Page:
Hospital Financing Overview

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1 Texas Hospital Association 1108 Lavaca, Suite 700, Austin, TX, Hospital Financing Overview Under federal law, hospitals are required to provide care to anyone who seeks it in their emergency departments, regardless of the individual s ability to pay. However, while an altruistic purpose is central to any individual or institution involved in health care delivery, hospitals must have stable, adequate and reliable sources of funding to be able to do their work. This document is intended to provide a high-level overview of the hospital financing system in Texas and the challenges that exist challenges that threaten hospitals continued ability to provide the highest quality care for all Texans. Overview of Hospital Costs Health care delivery requires a highly skilled, trained workforce. From nurses and therapists to technicians and administrative staff, today s hospital workforce is diverse and multifaceted. Labor costs are by far hospitals largest expense. In 2014, salaries and benefits for Texas hospitals more than 350,000 employees totaled more than $27 billion and constituted 45.6 percent of expenses. Overview of Hospital Payments Payments for health care services provided in the inpatient and outpatient settings of Texas hospitals come from multiple sources, including government payers and programs, private insurers and self-pay patients. For Texas hospitals, the largest source of payments is private third-party, non-government payers who provide nearly half of all payments for services. 29.2% Other 45.6% Salaries and benefits 49.1% Private third-party payers 0.1% Other 29.3% Medicare 18.1% Supplies 1.5% Interest 5.6% Depreciation 2.7% Private self payers 16.1% Medicaid 2.8% Other government payers 2016 Texas Hospital Association. All Rights Reserved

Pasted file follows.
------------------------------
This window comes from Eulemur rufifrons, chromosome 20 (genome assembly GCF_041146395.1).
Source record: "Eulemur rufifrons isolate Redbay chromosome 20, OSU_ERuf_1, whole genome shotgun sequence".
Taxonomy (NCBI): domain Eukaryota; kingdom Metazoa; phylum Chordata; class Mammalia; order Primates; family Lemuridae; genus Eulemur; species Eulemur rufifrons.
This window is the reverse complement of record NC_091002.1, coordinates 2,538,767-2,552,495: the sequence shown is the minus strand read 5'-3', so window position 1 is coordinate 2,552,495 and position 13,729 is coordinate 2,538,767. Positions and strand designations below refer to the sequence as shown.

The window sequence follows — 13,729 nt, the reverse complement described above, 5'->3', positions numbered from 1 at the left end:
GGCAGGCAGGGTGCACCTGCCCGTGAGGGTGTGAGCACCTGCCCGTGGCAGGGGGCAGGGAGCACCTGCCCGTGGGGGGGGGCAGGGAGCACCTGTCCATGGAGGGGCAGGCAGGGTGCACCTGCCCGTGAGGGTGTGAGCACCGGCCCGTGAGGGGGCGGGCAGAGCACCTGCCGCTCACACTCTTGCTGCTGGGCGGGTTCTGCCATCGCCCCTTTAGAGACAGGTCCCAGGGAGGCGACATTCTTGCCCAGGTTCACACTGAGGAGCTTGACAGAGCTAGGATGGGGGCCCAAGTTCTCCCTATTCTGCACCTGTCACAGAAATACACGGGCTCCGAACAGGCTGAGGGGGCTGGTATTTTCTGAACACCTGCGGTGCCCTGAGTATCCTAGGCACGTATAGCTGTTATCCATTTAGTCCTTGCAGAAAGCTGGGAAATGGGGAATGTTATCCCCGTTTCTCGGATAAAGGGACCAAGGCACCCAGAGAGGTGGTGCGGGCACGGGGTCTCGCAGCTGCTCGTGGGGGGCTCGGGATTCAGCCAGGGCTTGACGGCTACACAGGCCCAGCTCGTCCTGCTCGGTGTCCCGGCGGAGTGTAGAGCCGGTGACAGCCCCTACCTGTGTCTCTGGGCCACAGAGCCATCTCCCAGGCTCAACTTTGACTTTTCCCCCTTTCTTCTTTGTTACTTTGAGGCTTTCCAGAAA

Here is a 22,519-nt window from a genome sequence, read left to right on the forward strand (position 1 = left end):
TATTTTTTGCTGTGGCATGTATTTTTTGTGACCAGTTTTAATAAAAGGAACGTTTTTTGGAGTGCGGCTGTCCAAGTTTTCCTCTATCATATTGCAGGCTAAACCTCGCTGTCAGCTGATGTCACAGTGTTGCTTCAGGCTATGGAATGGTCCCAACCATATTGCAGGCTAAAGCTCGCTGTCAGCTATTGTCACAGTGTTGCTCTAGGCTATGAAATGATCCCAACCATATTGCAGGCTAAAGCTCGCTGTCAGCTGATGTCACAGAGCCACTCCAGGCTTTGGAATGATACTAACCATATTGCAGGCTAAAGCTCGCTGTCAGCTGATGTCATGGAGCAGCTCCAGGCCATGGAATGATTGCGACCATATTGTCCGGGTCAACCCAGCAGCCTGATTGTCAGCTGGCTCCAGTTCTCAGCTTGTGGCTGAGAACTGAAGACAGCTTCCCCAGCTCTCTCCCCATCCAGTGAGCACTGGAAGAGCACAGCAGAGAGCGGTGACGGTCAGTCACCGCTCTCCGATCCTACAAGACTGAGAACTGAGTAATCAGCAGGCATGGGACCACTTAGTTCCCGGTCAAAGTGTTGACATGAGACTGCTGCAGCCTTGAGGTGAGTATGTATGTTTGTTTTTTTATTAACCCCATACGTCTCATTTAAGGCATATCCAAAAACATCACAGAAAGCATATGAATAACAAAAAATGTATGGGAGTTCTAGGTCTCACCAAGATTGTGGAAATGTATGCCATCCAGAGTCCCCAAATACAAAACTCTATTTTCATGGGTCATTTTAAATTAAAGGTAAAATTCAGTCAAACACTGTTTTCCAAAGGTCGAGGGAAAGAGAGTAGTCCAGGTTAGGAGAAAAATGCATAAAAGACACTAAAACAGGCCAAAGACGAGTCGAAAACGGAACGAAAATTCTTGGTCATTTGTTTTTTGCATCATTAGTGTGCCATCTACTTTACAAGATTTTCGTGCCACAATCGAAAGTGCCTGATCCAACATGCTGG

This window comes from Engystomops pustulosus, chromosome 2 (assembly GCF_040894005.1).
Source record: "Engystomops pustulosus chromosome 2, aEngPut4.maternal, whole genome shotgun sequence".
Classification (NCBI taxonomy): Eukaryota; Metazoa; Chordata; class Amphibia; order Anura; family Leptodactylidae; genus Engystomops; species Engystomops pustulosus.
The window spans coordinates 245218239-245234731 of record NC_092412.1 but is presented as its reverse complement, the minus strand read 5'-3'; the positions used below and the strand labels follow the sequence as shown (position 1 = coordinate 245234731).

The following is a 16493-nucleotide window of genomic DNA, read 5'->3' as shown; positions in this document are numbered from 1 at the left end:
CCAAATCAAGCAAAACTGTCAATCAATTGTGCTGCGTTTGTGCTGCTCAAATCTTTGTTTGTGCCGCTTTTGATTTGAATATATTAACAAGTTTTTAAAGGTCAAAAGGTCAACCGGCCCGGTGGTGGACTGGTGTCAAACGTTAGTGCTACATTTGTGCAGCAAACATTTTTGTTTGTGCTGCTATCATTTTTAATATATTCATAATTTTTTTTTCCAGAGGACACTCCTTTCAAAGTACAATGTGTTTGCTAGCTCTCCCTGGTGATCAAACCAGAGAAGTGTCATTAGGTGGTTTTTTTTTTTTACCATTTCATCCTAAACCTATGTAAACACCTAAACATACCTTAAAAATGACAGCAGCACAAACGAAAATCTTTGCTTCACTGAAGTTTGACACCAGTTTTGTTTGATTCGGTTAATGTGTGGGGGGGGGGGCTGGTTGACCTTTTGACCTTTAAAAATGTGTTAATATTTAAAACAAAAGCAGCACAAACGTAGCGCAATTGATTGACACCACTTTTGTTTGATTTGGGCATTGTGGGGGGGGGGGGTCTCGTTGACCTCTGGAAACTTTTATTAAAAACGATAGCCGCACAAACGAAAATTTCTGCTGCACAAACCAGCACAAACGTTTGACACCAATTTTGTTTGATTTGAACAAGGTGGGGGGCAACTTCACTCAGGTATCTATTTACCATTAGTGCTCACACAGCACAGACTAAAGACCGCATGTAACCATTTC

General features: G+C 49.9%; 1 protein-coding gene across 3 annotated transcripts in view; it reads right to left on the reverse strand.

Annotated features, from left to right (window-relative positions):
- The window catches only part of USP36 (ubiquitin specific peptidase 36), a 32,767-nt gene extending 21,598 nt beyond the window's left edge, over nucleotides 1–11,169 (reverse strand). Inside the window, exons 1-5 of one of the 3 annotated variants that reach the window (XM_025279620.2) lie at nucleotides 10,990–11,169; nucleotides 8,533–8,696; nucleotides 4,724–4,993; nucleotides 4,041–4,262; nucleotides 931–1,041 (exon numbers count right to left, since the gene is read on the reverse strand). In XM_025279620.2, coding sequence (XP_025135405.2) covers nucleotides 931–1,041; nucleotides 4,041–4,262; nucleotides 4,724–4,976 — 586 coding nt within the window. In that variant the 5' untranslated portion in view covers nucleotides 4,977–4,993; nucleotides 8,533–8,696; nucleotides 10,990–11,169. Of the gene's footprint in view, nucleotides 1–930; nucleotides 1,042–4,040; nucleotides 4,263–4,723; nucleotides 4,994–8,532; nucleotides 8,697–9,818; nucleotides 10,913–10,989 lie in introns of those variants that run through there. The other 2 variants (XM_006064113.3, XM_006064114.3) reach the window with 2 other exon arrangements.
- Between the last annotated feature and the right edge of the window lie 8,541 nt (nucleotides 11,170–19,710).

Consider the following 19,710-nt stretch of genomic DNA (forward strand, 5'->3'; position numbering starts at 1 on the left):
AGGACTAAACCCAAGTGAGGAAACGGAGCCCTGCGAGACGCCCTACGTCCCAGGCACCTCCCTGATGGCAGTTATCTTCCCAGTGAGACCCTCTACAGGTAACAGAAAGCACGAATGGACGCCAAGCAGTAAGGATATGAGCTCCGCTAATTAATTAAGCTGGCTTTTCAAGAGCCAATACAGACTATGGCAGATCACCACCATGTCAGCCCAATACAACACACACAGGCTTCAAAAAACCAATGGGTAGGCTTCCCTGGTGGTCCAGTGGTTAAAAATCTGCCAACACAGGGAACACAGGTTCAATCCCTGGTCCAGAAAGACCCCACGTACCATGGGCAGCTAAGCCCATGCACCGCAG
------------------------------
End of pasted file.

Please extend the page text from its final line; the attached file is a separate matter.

2 Overview of Hospital Payments (continued) Hospitals almost never receive full payment for the actual cost of providing a health care service. Reimbursement methodologies and payment amounts for services vary widely, depending on the payer. This means it is not uncommon for different payers to pay different amounts for an identical service. Medicare uses a Prospective Payment System for inpatient and outpatient services. The inpatient PPS uses diagnosis related groups to establish a pre-determined payment for specific conditions. Every diagnosis is assigned a weighting factor. The standard payment amounts vary among hospitals, based on certain characteristics, such as teaching status and geographic location. The inpatient and outpatient PPS applies to most Texas hospitals. However, hospitals designated as critical access hospitals are not included in either the inpatient or outpatient PPS systems and receive 101 percent of costs for Medicare-covered services. Medicare pays Texas hospitals, on average, less than 93 cents for every dollar spent on care for a Medicare beneficiary. This amount has been decreasing each year since 2009 while the number of hospitals experiencing negative Medicare margins has been increasing. In 2009, 57 percent of hospitals had a negative Medicare margin; by 2014, the proportion had increased to 80 percent. Medicare Margins -10% -6.45% -7.22% -4.46% % -4.74% -4.96% % Texas Medicaid, through its fee-for-service system, uses a prospective payment system to pay for inpatient hospital services. This PPS is based on the All Patient Refined Diagnosis Related Groups (APR-DRG) patient classification system. Each patient is classified into a diagnosis related group on the basis of clinical information; hospitals then are paid a pre-determined rate for each DRG (admission), regardless of the actual services provided. Outlier payments are made in addition to the base DRG payment for clients under age 21 whose treatments are exceptionally costly, or who have long lengths of stay. There are other add-on payments for trauma-certified and teaching hospitals and for safety-net hospitals. For most hospitals, Medicaid reimbursement covers just 58 percent of the costs of providing inpatient services. Outpatient hospital services provided to fee-for-service patients are reimbursed at a portion of the hospital s reasonable cost and are based on whether a hospital meets the state s definition of high-volume provider. Medicaid Outpatient Reimbursement Compared with Costs 76% 73% 72% 68% High-Volume * provider reimbursement *The state categorizes high-volume hospitals as those that were paid at least $200,000 for fee-for-service and primary care case management Medicaid services during calendar year Children s, state-owned and rural hospitals All other (including acute care) hospitals Non-High- Volume * provider reimbursement